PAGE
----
If ignorance is bliss, Wiebe must be ecstatic.
He asserts that personal-injury attorneys "roll the dice" in hopes for a "big payday" from the jury. No sane attorney risks tens of thousands of his own dollars and spends hundreds of hard-fought and stressful hours to take a chance on a never-wholly predictable jury verdict--if the insurance company has made a reasonable offer to settle the case. Every large verdict is a direct result of an insurance company making a stingy offer, hoping to buy out cheap. Then, when the plaintiff is forced to trial, and a jury (after hearing all the evidence) decides for the plaintiff, the insurance company cries "foul."
Wiebe also claims that the contingency fee system creates a conflict of interest between attorney and client. The opposite is true. This system makes the attorney and client "partners" in the outcome of the case. Limiting fees to 10% on any amount over $200,000 creates a conflict of interest. Given the costs, risks, expenses, delays and overhead, no plaintiff's firm can survive on a 10% fee. The insurance company frequently offers $200,000 to settle a case where medical expenses alone are twice that amount. This callously puts the plaintiff's attorney in a cruel dilemma: Sell the client down the river by undersettling, or fight for the full value for no additional fee. This is an intolerable conflict, which the insurance companies exploit to their advantage--and the injured victim suffers.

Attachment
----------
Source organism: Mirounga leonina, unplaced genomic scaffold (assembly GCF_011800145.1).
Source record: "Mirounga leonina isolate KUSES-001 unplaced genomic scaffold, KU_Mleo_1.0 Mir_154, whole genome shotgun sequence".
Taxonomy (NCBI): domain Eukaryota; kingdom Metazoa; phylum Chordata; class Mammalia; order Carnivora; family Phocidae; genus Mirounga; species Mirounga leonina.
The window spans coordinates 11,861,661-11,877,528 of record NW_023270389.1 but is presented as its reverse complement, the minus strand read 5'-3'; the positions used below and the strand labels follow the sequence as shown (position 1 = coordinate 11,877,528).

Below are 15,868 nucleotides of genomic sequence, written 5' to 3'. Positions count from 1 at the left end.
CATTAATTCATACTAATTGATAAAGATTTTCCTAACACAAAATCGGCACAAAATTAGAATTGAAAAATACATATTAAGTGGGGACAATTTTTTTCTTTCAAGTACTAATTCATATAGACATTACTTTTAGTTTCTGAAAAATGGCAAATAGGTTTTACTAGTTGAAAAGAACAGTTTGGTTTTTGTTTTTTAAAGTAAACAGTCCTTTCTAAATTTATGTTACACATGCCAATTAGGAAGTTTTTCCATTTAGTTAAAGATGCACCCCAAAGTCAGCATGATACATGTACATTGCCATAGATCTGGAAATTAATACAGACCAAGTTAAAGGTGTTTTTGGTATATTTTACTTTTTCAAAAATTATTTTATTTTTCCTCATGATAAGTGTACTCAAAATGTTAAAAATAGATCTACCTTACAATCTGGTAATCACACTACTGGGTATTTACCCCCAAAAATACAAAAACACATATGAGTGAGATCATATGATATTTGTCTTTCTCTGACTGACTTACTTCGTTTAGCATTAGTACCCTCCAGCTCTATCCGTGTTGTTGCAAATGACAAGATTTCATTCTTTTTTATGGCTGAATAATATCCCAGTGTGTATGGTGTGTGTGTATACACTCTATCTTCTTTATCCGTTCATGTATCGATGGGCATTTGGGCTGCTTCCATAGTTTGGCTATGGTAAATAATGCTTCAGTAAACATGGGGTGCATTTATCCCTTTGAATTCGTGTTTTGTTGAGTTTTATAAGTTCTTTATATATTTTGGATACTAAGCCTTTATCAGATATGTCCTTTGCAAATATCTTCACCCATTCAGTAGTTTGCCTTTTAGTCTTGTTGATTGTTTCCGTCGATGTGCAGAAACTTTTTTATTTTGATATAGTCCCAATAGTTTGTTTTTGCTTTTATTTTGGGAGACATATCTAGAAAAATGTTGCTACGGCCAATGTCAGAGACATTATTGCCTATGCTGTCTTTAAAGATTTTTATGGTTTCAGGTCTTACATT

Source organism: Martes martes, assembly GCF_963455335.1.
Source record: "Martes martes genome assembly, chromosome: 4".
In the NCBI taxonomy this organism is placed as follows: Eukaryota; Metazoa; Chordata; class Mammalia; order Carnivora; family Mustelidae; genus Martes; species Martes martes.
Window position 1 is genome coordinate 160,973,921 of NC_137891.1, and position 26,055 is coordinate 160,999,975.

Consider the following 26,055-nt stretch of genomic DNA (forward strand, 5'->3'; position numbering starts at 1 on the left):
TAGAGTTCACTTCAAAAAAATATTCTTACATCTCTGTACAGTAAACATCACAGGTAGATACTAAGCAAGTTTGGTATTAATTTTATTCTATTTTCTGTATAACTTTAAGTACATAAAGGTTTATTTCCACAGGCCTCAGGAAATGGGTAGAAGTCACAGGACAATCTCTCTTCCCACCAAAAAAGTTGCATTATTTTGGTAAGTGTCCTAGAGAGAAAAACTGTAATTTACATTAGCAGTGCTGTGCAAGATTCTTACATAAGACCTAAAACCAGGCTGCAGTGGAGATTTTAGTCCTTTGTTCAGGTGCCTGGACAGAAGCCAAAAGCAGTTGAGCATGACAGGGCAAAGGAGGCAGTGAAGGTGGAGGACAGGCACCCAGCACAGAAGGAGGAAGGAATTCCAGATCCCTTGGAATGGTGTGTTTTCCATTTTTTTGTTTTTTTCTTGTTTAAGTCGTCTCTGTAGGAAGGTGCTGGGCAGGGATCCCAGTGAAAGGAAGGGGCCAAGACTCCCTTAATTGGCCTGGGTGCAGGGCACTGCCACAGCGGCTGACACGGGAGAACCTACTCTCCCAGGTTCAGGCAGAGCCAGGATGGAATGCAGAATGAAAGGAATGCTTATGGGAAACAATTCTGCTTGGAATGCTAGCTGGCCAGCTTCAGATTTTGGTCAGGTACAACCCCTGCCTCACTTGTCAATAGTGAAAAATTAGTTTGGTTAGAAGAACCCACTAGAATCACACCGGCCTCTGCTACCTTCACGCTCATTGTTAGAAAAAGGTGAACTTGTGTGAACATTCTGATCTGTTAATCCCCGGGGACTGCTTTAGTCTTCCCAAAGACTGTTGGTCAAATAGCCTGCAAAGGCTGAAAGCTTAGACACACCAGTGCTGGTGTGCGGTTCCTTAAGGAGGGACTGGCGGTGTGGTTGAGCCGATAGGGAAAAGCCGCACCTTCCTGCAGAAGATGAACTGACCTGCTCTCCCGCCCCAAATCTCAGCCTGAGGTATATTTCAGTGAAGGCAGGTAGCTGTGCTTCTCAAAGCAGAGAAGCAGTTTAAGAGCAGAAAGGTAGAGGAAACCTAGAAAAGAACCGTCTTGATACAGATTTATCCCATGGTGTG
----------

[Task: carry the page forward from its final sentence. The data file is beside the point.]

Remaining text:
Now, Wiebe and his cohorts want to expand this law to all areas of civil justice. This is nothing short of a blatant attack on the right to civil trial by jury. Our constitutional system guarantees that the individual, the little guy, can take on the big corporations, the major manufacturers, and the doctors on equal footing. The insurance companies don't like this system. They hate a fair fight.
RUSSELL S. KUSSMAN